Sunday, December 22, 2013
Advocate for Full Employment with a Livable Wage!
"Growing economic divide threatens California dream"
2013-12-20 by Chris Hoene and Luke Reidenbach for "San Francisco Chronicle" [http://www.sfgate.com/opinion/article/Growing-economic-divide-threatens-California-dream-5082586.php]:
In a major economic speech earlier this month, President Obama said that growing inequality and a lack of upward mobility have threatened the fundamental bargain of our nation: "that if you work hard, you have a chance to get ahead."
This idea is at risk here, too, in California.
Our state has seen a growing economic divide over the past generation, with an outsize share of gains accruing to those on the highest rung of the economic ladder. Between 1987 and 2010, more than three-quarters of the total income gains in California went to just the top 10 percent of taxpayers.
Reversing this trend will take both long-term economic growth and a sustained policy response that put real opportunity within reach of all Californians. Yet while the state's economy has improved over the past 3 1/2 years - with unemployment falling and more than 800,000 jobs added - California's recovery since the Great Recession has yet to reach large segments of workers and their families. More than 1 in 4 unemployed Californians have been seeking work for at least a year. And the current job market poses challenges even for Californians who have found work. Nearly 1 out of 12 employed Californians - or more than 1.3 million individuals statewide - are working part time but actually desire full-time employment.
This economy isn't just missing full-time jobs for those who want them; it's lacking pathways to economic advancement. A healthy economy creates opportunity across a variety of job types and wage levels, allowing workers and their families to move up the ladder. However, there is a "missing middle" in California's current recovery. The state's job market is improving at both ends of the wage spectrum - with growth in low-wage and high-wage jobs - but continues to worsen in the middle.
Also key to economic opportunity are real wage gains over time. But for low- and mid-wage workers, typical hourly wages are still stuck well below where they were before the recession. Only among high-wage workers have the gains made during the recovery been large enough to bring the typical hourly wage close to where it was prior to the downturn, after adjusting for inflation.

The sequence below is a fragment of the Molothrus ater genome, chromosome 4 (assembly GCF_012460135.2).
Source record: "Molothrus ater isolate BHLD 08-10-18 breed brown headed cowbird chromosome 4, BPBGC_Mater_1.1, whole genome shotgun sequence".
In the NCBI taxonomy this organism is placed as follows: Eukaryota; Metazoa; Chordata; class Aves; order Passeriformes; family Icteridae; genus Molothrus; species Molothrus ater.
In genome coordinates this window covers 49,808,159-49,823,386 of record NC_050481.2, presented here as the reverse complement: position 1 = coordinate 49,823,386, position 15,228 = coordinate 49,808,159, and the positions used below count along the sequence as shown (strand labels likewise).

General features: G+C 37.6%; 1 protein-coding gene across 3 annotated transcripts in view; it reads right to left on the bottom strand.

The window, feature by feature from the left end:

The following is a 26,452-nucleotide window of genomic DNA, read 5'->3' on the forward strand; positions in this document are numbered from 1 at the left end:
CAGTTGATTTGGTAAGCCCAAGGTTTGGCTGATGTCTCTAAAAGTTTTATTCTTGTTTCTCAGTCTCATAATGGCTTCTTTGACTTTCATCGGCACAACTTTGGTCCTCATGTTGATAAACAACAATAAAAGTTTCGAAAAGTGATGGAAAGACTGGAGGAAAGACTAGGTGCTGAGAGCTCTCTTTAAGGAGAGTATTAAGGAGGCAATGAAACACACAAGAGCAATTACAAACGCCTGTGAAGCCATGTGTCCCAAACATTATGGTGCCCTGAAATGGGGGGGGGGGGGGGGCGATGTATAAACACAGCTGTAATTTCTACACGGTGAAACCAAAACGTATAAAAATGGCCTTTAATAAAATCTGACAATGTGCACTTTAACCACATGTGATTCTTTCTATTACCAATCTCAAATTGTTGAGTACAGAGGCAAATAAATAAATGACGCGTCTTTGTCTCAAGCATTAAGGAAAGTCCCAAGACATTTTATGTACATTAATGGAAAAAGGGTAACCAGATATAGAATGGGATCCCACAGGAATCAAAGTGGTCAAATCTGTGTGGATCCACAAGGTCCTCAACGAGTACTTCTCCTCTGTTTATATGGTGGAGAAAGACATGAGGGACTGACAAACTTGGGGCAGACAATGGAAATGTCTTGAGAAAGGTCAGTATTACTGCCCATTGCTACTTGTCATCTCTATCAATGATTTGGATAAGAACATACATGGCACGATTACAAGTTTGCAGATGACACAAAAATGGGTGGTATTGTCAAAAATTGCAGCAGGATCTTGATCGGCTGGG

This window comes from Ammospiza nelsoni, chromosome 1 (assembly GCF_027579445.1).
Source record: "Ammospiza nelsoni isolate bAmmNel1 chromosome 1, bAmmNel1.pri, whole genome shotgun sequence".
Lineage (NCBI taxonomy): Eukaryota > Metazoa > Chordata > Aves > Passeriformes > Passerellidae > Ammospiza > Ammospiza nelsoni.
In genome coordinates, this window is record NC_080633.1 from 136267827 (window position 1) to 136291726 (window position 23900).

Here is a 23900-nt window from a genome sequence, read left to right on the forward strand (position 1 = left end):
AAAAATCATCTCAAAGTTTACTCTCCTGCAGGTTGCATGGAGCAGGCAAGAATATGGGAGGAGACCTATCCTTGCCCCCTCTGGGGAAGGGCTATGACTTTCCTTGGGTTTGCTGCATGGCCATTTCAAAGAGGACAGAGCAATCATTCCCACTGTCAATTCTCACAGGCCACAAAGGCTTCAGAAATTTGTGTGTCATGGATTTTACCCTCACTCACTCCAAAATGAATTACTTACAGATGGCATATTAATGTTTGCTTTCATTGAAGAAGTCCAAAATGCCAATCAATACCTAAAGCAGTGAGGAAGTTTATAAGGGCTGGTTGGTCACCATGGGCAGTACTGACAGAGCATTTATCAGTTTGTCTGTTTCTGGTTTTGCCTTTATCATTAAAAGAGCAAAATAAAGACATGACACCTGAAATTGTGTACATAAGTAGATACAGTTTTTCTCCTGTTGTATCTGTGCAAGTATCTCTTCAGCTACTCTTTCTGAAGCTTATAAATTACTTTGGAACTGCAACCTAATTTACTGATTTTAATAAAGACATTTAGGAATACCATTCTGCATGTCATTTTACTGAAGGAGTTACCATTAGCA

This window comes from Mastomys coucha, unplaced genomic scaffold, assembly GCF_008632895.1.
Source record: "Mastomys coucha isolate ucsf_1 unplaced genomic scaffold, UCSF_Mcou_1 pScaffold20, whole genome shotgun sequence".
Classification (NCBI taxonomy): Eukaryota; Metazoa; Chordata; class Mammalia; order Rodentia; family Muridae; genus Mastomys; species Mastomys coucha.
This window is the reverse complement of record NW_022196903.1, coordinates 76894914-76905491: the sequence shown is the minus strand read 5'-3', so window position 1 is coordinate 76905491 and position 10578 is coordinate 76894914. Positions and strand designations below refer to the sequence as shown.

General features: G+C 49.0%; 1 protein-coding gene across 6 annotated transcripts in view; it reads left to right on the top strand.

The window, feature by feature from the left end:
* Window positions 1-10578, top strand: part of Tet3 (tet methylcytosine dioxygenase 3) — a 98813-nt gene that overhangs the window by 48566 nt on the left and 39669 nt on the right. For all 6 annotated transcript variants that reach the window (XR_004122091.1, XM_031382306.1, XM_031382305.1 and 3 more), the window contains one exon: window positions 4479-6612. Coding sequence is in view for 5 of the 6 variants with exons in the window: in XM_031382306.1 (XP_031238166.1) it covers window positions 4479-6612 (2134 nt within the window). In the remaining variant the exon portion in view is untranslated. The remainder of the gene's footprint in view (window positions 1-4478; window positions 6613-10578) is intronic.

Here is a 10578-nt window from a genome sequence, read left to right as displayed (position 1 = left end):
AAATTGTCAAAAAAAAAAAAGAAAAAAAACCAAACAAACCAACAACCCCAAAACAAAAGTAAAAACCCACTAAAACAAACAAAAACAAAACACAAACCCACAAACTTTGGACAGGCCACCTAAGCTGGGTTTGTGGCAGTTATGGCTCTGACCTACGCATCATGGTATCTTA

The job growth of the past few years is significant and suggests that California is on the mend from the deepest economic downturn in the post-World War II era. But if we place this recovery in a broader context, one thing is clear: Serious economic issues that California faced prior to the Great Recession - most notably widening income inequality - are continuing during the recovery.
Meanwhile, a new study by our organization of what it takes to "make ends meet" shows that amid high costs for housing, child care and health care, many Californians are struggling to afford even basic living expenses. California's ongoing challenges underscore the need for a multifaceted policy response. The state's recently approved minimum-wage increase, which will boost earnings for many low-wage workers, is a good first step. But more needs to be done.
Policymakers in California should bolster support for child care, food assistance and other key services that help families afford day-to-day necessities - and also put dollars directly into communities, thus boosting local economies.
State policymakers also should reinvest in education at all levels, from preschool to higher education. This would create jobs in local communities while also laying the groundwork for expanded economic opportunity in the future. As President Obama noted in his speech, high-quality preschool in particular can be critical in helping ensure that all children enter school ready to succeed in the classroom and prepare for rewarding careers.
Further, state and local leaders could promote economic growth by working together on a number of fronts, such as ensuring that workforce development and job training programs are well aligned with the needs of workers and employers, and investing available infrastructure dollars in projects that link regional employment and housing centers.
We hardly need to underscore that the strength of California's recovery will depend in large part on actions taken in Washington. The economy in California and nationally is on the road to recovery, but our elected officials can't afford to sit back and wait for growth to pick up. Policy action will determine whether our state is positioned for a rebound that creates widely shared economic gains, rather than leaving many workers and families behind.
"Rethinking unemployment: 1.3 million workers lose unemployment benefits so Congress can leave for vacation"